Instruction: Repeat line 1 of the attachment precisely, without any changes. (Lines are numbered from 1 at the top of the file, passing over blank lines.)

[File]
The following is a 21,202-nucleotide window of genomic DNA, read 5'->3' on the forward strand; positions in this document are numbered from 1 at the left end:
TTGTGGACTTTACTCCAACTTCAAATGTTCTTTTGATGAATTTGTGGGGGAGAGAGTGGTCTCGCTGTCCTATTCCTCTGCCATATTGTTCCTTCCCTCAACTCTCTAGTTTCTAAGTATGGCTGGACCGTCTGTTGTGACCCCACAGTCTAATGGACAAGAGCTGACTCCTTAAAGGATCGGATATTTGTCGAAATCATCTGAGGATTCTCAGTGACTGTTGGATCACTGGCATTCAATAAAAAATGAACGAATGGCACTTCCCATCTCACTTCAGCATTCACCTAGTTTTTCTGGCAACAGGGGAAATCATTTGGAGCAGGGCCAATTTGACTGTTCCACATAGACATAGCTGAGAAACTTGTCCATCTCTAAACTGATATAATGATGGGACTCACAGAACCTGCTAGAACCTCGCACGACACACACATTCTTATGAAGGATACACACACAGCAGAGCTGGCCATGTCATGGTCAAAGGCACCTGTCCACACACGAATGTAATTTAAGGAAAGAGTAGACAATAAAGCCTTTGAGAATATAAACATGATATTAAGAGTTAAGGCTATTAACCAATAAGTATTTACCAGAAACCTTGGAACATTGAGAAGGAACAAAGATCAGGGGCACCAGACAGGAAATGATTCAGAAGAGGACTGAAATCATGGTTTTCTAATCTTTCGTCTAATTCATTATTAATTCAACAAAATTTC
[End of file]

The following is a 21,202-nucleotide window of genomic DNA, read 5'->3' on the forward strand; positions in this document are numbered from 1 at the left end: